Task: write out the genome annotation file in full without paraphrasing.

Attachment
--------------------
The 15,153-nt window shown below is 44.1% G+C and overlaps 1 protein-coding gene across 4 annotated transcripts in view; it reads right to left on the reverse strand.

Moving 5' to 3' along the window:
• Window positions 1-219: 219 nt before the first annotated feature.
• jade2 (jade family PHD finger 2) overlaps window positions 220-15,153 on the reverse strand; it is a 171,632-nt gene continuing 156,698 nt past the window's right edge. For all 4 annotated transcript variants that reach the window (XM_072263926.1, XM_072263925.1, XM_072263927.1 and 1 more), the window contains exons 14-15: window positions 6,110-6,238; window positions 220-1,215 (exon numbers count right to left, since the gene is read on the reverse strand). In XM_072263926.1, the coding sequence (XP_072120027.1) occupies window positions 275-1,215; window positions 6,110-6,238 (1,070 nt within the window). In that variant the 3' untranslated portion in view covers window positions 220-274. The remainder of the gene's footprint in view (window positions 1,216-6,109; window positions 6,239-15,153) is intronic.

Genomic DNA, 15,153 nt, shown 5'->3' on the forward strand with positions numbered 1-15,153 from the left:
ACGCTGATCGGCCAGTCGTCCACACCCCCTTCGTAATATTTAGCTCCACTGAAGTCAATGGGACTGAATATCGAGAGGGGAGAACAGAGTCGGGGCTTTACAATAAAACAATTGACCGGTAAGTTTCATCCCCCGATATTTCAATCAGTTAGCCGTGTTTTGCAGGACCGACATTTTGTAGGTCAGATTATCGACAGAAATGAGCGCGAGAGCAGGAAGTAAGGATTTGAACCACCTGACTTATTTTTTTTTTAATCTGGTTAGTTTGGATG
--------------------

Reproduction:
The 15,153-nt window shown below is 44.1% G+C and overlaps 1 protein-coding gene across 4 annotated transcripts in view; it reads right to left on the reverse strand.

Moving 5' to 3' along the window:
• Window positions 1-219: 219 nt before the first annotated feature.
• jade2 (jade family PHD finger 2) overlaps window positions 220-15,153 on the reverse strand; it is a 171,632-nt gene continuing 156,698 nt past the window's right edge. For all 4 annotated transcript variants that reach the window (XM_072263926.1, XM_072263925.1, XM_072263927.1 and 1 more), the window contains exons 14-15: window positions 6,110-6,238; window positions 220-1,215 (exon numbers count right to left, since the gene is read on the reverse strand). In XM_072263926.1, the coding sequence (XP_072120027.1) occupies window positions 275-1,215; window positions 6,110-6,238 (1,070 nt within the window). In that variant the 3' untranslated portion in view covers window positions 220-274. The remainder of the gene's footprint in view (window positions 1,216-6,109; window positions 6,239-15,153) is intronic.

Genomic DNA, 15,153 nt, shown 5'->3' on the forward strand with positions numbered 1-15,153 from the left:
ACGCTGATCGGCCAGTCGTCCACACCCCCTTCGTAATATTTAGCTCCACTGAAGTCAATGGGACTGAATATCGAGAGGGGAGAACAGAGTCGGGGCTTTACAATAAAACAATTGACCGGTAAGTTTCATCCCCCGATATTTCAATCAGTTAGCCGTGTTTTGCAGGACCGACATTTTGTAGGTCAGATTATCGACAGAAATGAGCGCGAGAGCAGGAAGTAAGGATTTGAACCACCTGACTTATTTTTTTTTTAATCTGGTTAGTTTGGATG